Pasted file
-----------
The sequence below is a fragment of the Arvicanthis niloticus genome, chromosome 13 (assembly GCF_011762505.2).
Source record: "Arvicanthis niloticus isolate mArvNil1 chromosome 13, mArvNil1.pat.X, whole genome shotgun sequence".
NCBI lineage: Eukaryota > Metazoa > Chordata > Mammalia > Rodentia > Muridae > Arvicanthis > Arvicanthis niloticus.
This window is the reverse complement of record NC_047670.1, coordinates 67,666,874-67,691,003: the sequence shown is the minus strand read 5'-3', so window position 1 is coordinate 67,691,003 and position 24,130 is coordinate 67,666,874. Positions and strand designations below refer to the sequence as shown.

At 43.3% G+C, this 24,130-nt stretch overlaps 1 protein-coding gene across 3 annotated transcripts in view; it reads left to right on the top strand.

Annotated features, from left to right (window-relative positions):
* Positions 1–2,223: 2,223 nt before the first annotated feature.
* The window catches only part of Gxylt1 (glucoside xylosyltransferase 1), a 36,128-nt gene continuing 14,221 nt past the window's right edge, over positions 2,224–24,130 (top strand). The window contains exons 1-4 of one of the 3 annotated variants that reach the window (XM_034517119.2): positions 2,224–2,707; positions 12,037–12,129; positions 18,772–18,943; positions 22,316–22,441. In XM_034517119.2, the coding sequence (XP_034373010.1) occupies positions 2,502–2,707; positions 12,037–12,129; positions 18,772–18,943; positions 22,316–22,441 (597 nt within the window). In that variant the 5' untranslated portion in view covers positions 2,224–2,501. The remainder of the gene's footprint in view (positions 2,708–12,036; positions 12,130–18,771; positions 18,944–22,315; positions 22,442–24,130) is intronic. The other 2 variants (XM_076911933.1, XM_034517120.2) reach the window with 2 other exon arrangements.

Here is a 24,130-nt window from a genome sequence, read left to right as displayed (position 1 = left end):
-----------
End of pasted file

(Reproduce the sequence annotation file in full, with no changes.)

The sequence below is a fragment of the Arvicanthis niloticus genome, chromosome 13 (assembly GCF_011762505.2).
Source record: "Arvicanthis niloticus isolate mArvNil1 chromosome 13, mArvNil1.pat.X, whole genome shotgun sequence".
NCBI lineage: Eukaryota > Metazoa > Chordata > Mammalia > Rodentia > Muridae > Arvicanthis > Arvicanthis niloticus.
This window is the reverse complement of record NC_047670.1, coordinates 67,666,874-67,691,003: the sequence shown is the minus strand read 5'-3', so window position 1 is coordinate 67,691,003 and position 24,130 is coordinate 67,666,874. Positions and strand designations below refer to the sequence as shown.

At 43.3% G+C, this 24,130-nt stretch overlaps 1 protein-coding gene across 3 annotated transcripts in view; it reads left to right on the top strand.

Annotated features, from left to right (window-relative positions):
* Positions 1–2,223: 2,223 nt before the first annotated feature.
* The window catches only part of Gxylt1 (glucoside xylosyltransferase 1), a 36,128-nt gene continuing 14,221 nt past the window's right edge, over positions 2,224–24,130 (top strand). The window contains exons 1-4 of one of the 3 annotated variants that reach the window (XM_034517119.2): positions 2,224–2,707; positions 12,037–12,129; positions 18,772–18,943; positions 22,316–22,441. In XM_034517119.2, the coding sequence (XP_034373010.1) occupies positions 2,502–2,707; positions 12,037–12,129; positions 18,772–18,943; positions 22,316–22,441 (597 nt within the window). In that variant the 5' untranslated portion in view covers positions 2,224–2,501. The remainder of the gene's footprint in view (positions 2,708–12,036; positions 12,130–18,771; positions 18,944–22,315; positions 22,442–24,130) is intronic. The other 2 variants (XM_076911933.1, XM_034517120.2) reach the window with 2 other exon arrangements.

Here is a 24,130-nt window from a genome sequence, read left to right as displayed (position 1 = left end):